points us to an article about the state of Canada's proposed copyright reform bill, C-32
, which has significant problems
in that it basically tries to export failed DMCA provisions to Canada, driven largely by US diplomatic pressure
. However, with C-32, it seems that no one's particularly happy with the entire bill. The article quotes the Canadian Recording Industry Association (CRIA) boss, Graham Henderson, complaining about the provisions that limit liability for non-commercial copying (while applauding most of the rest of the bill):
"Once this bill is passed, you could go online and steal every movie that's ever made, every book, and every song, put them on your hard drive, admit liability, and write a $5,000 check. That would be the full extent of it -- and it would be the first rights holder who would get all the money. Nobody else would get a cent. It's close to saying that for people who want to steal stuff, there's a compulsory license of $5,000."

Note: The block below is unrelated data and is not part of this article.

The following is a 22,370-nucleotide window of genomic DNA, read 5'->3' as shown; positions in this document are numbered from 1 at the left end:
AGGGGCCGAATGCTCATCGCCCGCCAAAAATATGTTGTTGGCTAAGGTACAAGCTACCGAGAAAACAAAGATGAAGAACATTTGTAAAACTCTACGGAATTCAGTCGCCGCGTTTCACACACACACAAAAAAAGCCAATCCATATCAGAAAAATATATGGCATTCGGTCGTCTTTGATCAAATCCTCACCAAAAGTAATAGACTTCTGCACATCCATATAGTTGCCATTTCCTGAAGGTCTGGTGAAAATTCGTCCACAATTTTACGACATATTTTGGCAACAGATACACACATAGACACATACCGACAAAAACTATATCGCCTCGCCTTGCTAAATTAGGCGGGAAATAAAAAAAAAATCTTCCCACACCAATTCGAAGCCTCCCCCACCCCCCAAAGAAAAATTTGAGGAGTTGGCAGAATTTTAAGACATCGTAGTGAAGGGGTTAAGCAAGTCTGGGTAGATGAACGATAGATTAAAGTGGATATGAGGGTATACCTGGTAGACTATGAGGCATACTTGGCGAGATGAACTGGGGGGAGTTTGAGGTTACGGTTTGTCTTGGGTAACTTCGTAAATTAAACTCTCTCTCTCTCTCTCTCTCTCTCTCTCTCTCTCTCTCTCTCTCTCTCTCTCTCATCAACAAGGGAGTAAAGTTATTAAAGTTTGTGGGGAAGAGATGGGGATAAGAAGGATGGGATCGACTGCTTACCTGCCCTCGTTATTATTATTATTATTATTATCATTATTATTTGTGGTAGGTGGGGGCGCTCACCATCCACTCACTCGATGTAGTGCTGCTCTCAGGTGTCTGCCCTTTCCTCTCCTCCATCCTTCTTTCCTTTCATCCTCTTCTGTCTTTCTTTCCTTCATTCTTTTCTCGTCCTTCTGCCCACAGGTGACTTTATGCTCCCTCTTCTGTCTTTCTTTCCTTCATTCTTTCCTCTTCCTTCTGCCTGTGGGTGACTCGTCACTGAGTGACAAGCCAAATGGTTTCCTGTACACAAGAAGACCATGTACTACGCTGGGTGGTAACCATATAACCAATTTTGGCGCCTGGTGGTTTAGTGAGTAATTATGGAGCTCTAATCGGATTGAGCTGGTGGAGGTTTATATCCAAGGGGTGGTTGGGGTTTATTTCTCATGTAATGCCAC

It's difficult to think of a sentence that shows anyone more out of touch than that. Would anyone really want to pay $5,000 (not an insignificant sum by any means) for purely a non-commercial compulsory license? Whenever various compulsory licenses have been discussed, they've usually been in the range of $5/month or so. To pretend that anyone will just pay up $5,000 for non-commercial copying is just silly.